A walk out to the point did not reveal the hoped for Snow Buntings, but Winter has only just arrived so plenty of time to look for them later.
Out on the Saltmarsh a few Little Egrets could be seen, but the seven Short Eared Owls that another observer had reported were keeping their heads down for me. I headed back to the car and moved on to Capel Fleet, huge numbers of Coot were gathering must've been well over two hundred, always seem strange to see them together in these numbers and tolerating each others company.

A raft of Coot

A female Kestrel on the roadside wires searching for a meal gave me some nice photo opportunities, although not the hovering pose I am trying to get, smart bird though.

Other birds seen in this area were Red Legged Partridge, Pheasant, a male and female Marsh Harrier, Corn Buntings and huge flocks of Starlings, these were feeding on the spilt grain along the road. The Common Crane was in attendance, but a distant speck on the horison.

Starlings feeding on spilt grain

Corn Buntings
I headed over to Elmley lots of Buzzards on view, many varied plumages always a little distant for my lens but always a spectacular bird to photograph.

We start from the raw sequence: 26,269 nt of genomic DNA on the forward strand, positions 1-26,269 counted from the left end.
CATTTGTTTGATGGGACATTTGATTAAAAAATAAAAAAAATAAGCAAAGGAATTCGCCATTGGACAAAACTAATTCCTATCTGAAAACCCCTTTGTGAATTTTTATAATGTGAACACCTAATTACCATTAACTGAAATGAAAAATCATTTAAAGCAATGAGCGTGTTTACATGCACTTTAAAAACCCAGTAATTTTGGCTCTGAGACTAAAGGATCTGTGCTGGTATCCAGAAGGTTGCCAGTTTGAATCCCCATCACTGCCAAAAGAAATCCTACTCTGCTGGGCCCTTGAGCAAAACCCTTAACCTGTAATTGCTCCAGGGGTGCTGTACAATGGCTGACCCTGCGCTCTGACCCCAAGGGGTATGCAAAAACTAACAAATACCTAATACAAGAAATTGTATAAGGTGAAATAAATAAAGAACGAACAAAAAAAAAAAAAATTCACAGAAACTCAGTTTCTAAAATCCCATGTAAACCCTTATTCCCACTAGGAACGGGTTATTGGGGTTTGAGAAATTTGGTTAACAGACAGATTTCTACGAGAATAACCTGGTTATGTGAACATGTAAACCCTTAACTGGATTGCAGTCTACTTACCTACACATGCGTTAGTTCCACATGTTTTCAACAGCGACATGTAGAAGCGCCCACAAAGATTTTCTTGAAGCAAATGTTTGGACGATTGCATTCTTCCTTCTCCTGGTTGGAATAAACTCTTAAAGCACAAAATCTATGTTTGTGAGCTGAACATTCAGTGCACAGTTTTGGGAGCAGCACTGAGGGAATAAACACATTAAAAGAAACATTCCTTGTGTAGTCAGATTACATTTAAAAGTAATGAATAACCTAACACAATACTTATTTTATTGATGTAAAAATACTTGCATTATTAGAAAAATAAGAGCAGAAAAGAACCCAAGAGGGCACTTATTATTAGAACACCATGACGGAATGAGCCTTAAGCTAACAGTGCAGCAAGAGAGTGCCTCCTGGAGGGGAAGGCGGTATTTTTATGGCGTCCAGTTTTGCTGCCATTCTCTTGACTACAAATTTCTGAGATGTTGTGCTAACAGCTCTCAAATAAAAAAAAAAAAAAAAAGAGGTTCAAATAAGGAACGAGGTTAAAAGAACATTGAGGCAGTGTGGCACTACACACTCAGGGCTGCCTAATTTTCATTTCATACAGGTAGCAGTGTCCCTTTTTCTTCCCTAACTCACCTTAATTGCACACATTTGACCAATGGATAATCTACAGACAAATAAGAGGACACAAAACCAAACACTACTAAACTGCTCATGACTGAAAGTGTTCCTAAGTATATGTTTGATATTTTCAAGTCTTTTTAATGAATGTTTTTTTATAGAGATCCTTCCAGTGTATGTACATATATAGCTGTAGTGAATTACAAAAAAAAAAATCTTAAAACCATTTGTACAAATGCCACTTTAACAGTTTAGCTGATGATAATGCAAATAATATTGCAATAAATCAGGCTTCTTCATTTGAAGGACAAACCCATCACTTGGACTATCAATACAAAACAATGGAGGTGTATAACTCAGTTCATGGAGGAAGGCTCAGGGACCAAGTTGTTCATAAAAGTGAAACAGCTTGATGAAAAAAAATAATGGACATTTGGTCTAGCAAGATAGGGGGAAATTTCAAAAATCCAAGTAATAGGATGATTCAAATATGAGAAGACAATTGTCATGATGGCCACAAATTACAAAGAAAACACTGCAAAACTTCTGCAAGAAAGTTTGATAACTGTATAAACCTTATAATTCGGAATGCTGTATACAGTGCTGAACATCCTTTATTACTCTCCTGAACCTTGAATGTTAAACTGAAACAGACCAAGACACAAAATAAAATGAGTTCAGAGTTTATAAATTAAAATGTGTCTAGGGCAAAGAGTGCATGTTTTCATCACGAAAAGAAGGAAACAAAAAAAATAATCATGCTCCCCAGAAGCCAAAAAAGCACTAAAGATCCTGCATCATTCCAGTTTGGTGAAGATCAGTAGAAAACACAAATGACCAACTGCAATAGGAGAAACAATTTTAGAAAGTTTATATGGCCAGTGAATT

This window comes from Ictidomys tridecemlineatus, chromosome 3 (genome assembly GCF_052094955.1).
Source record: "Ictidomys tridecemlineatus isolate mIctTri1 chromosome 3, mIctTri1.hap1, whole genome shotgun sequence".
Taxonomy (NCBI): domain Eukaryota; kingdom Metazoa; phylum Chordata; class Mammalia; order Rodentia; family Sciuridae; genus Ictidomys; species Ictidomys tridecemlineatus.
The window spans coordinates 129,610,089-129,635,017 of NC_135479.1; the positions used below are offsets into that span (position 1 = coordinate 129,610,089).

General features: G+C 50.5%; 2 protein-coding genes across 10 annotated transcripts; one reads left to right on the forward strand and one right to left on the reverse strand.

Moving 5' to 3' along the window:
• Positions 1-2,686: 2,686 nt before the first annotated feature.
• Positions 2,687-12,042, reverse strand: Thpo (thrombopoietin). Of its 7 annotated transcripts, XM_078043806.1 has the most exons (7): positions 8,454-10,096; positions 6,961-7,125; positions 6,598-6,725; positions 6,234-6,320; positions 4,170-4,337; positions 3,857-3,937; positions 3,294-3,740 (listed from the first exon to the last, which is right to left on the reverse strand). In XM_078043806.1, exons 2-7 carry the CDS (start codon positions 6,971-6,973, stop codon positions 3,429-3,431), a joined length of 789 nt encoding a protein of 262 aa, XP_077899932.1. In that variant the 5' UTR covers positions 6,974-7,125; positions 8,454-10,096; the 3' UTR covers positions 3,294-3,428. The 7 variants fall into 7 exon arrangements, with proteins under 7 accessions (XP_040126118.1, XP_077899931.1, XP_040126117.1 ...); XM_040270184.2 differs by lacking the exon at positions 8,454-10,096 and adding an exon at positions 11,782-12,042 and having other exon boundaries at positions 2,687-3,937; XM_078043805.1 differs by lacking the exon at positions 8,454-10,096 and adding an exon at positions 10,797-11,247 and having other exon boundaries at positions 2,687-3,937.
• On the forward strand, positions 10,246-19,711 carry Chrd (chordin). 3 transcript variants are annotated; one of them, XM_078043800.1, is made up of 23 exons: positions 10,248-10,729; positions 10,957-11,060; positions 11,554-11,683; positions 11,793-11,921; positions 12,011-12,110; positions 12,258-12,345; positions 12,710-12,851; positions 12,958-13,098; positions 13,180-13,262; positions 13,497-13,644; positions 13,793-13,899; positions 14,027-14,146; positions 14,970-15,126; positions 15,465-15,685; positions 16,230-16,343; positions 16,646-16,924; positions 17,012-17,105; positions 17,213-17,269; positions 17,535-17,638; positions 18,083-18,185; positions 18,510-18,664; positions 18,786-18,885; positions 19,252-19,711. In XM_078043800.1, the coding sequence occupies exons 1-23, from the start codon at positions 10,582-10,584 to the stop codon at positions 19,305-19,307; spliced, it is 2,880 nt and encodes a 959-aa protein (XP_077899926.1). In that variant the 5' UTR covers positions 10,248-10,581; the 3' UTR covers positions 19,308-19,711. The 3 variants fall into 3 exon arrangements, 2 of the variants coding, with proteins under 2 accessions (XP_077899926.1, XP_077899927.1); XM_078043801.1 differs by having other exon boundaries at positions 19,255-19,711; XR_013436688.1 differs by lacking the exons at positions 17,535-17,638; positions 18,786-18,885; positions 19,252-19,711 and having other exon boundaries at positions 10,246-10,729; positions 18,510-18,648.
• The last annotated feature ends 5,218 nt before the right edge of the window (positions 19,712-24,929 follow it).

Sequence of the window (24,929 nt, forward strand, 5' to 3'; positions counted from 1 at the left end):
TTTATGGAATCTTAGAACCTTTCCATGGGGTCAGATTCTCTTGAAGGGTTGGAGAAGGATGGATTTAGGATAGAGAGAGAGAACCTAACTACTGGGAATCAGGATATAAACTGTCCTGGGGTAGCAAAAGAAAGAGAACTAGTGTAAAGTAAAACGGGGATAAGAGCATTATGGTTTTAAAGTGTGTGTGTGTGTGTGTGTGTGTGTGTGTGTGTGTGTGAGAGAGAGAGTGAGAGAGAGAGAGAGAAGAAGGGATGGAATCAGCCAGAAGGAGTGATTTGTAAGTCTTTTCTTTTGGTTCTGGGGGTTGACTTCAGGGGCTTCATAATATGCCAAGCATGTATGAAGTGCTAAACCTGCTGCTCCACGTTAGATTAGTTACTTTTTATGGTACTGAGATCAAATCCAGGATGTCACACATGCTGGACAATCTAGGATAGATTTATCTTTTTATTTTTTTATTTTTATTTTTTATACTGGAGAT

No sign of any Short Eared Owls or Harriers, the only other bird of note for me was this Stonechat


Dusk was approaching so I thought I would return to Capel Fleet in the hope of a Barn Owl sighting. But as the sun went down,  it was a no show for the owls, some nice sunset views though, so not a bad day in the end as I headed home.

Saturday, 19 November 2016

" Windhover "

The "Windhover"  an appropriate name sometimes given to this superb looking Kestrel, and it's not hard to understand how this small hawk got this nickname. It's a familiar sight in open country, often seen poised hovering over a motorway verge, seemingly motionless before it plunges down into the grass on an unsuspecting victim.
 I believe its favoured food is the Short tailed vole, but I have seen them eating lizards, its rumoured they will also take small birds but that's something I have never witnessed as yet.